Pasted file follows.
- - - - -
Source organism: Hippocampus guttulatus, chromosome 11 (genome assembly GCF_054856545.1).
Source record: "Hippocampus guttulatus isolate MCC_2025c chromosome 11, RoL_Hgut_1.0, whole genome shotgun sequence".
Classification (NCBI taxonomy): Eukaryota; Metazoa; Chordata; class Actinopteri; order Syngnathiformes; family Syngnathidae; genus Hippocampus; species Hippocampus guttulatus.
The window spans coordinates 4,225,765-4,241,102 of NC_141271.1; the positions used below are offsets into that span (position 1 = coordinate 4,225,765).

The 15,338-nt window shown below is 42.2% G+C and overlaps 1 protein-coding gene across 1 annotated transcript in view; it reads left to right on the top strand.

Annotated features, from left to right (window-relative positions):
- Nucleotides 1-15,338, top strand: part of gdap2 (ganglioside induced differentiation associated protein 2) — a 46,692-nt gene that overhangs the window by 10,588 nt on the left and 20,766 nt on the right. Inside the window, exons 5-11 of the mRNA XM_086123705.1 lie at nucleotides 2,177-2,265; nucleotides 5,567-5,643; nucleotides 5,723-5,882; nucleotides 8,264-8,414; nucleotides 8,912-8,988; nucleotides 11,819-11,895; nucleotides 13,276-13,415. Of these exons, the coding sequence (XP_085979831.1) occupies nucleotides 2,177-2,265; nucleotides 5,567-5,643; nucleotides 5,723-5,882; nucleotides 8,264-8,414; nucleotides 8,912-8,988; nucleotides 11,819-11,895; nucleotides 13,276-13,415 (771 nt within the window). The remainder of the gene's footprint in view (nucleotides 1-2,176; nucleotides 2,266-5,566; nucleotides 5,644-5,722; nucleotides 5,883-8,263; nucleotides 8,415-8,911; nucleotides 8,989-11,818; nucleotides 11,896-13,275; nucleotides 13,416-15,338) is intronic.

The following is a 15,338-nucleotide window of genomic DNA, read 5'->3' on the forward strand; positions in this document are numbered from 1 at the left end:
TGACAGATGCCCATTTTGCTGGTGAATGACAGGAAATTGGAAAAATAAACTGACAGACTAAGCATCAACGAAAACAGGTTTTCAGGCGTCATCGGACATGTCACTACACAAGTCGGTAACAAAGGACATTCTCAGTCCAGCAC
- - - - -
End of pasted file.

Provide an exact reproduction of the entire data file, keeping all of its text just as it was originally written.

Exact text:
Source organism: Hippocampus guttulatus, chromosome 11 (genome assembly GCF_054856545.1).
Source record: "Hippocampus guttulatus isolate MCC_2025c chromosome 11, RoL_Hgut_1.0, whole genome shotgun sequence".
Classification (NCBI taxonomy): Eukaryota; Metazoa; Chordata; class Actinopteri; order Syngnathiformes; family Syngnathidae; genus Hippocampus; species Hippocampus guttulatus.
The window spans coordinates 4,225,765-4,241,102 of NC_141271.1; the positions used below are offsets into that span (position 1 = coordinate 4,225,765).

The 15,338-nt window shown below is 42.2% G+C and overlaps 1 protein-coding gene across 1 annotated transcript in view; it reads left to right on the top strand.

Annotated features, from left to right (window-relative positions):
- Nucleotides 1-15,338, top strand: part of gdap2 (ganglioside induced differentiation associated protein 2) — a 46,692-nt gene that overhangs the window by 10,588 nt on the left and 20,766 nt on the right. Inside the window, exons 5-11 of the mRNA XM_086123705.1 lie at nucleotides 2,177-2,265; nucleotides 5,567-5,643; nucleotides 5,723-5,882; nucleotides 8,264-8,414; nucleotides 8,912-8,988; nucleotides 11,819-11,895; nucleotides 13,276-13,415. Of these exons, the coding sequence (XP_085979831.1) occupies nucleotides 2,177-2,265; nucleotides 5,567-5,643; nucleotides 5,723-5,882; nucleotides 8,264-8,414; nucleotides 8,912-8,988; nucleotides 11,819-11,895; nucleotides 13,276-13,415 (771 nt within the window). The remainder of the gene's footprint in view (nucleotides 1-2,176; nucleotides 2,266-5,566; nucleotides 5,644-5,722; nucleotides 5,883-8,263; nucleotides 8,415-8,911; nucleotides 8,989-11,818; nucleotides 11,896-13,275; nucleotides 13,416-15,338) is intronic.

The following is a 15,338-nucleotide window of genomic DNA, read 5'->3' on the forward strand; positions in this document are numbered from 1 at the left end:
TGACAGATGCCCATTTTGCTGGTGAATGACAGGAAATTGGAAAAATAAACTGACAGACTAAGCATCAACGAAAACAGGTTTTCAGGCGTCATCGGACATGTCACTACACAAGTCGGTAACAAAGGACATTCTCAGTCCAGCAC